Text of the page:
Hawk-Eye is a complex computer system. It’s used officially in numerous sports such as cricket, tennis and football. It visually tracks the trajectory of the ball. Then display a record of its statistically most likely path as a moving image.
Hawk-Eye was developed in England by Dr Paul Hawkins. It has been accepted in tennis, cricket and association football as a technological means of adjudication. It was used in 2001 for television purposes in cricket. Hawk-Eye is used for Decision Review System in cricket since 2009.
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Method of Operation:
The system works via six/seven high-performance cameras. They positioned on the underside of the stadium roof. They track the ball from different angles. Then the video is combined to create a 3D representation of the trajectory of the ball. It’s not infallible and is accurate to within 5 mm. It’s generally trusted as an impartial second opinion in sports.
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Application in Cricket:
The technology was first used by Channel 4. It was a Test match between England and Pakistan on Lord’s Cricket Ground, on May 2001. It is used primarily to track the trajectory of balls in flight. In the winter season of 2008/2009 the ICC trialed a referral system. Here it was used for referring an LBW decision to the third umpire. Then the third umpire was only able to look at where the ball hit the batsman. They could not see the predicted path of the ball after it hit the batsman.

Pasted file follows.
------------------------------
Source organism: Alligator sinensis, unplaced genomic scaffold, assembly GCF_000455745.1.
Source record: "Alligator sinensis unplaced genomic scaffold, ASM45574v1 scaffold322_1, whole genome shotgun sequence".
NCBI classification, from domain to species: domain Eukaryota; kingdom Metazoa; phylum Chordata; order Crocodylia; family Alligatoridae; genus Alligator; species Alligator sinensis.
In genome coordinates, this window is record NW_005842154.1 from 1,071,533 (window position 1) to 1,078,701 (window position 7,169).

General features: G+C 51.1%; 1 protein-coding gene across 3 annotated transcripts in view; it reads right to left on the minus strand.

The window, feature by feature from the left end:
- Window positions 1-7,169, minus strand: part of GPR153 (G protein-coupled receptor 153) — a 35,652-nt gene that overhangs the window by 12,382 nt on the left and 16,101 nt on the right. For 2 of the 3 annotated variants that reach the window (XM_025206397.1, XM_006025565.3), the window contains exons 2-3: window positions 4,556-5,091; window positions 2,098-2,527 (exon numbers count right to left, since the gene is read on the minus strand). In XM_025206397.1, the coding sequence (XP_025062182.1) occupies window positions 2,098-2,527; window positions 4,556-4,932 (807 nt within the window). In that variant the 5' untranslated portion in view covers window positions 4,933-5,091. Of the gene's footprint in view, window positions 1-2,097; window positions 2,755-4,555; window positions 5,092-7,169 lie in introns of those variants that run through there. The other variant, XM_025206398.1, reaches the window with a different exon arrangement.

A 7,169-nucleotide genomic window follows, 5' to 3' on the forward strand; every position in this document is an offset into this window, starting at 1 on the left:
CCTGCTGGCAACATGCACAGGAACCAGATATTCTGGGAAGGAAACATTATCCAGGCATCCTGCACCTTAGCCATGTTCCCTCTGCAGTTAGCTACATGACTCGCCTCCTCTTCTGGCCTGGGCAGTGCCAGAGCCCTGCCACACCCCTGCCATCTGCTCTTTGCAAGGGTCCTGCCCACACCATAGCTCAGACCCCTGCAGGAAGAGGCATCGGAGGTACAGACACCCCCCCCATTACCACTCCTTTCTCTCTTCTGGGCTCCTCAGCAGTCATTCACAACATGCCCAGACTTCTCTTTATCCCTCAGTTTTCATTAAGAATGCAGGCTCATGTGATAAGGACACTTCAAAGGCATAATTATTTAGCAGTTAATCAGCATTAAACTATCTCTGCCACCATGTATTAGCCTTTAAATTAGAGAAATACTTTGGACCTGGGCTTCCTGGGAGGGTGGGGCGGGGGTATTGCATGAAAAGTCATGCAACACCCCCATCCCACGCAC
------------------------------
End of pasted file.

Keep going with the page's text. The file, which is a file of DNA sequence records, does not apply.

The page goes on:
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Its major use in cricket is in analyzing LBW decisions. It helps to analyze the path of the ball. It can project the path forward, through the batsman’s legs, to see if it would have hit the stumps.
The Hawk-eye referral for LBW decision is based on 3 criteria:
- Where the ball pitched.
- The location of impact with the leg of the batsman.
- The projected path of the ball past the batsman.
In all 3 cases, marginal calls result in the on-field call being maintained.
It’s also used to show delivery patterns of bowler. It can show a bowler’s speed, line and length, or swing/turn information. At the end of an over, all six deliveries are often shown simultaneously to show a bowler’s variations. It can be slower deliveries, bouncers and leg-cutters. A complete record of a bowler can also be shown over the course of a match.
This system is also beneficial for the batsmen. The record can be brought up of the deliveries batsmen scored from. These are often shown as a 2-D silhouetted figure of a batsmen and colored dots of the balls faced by the batsman. That information can help in post-match analysis.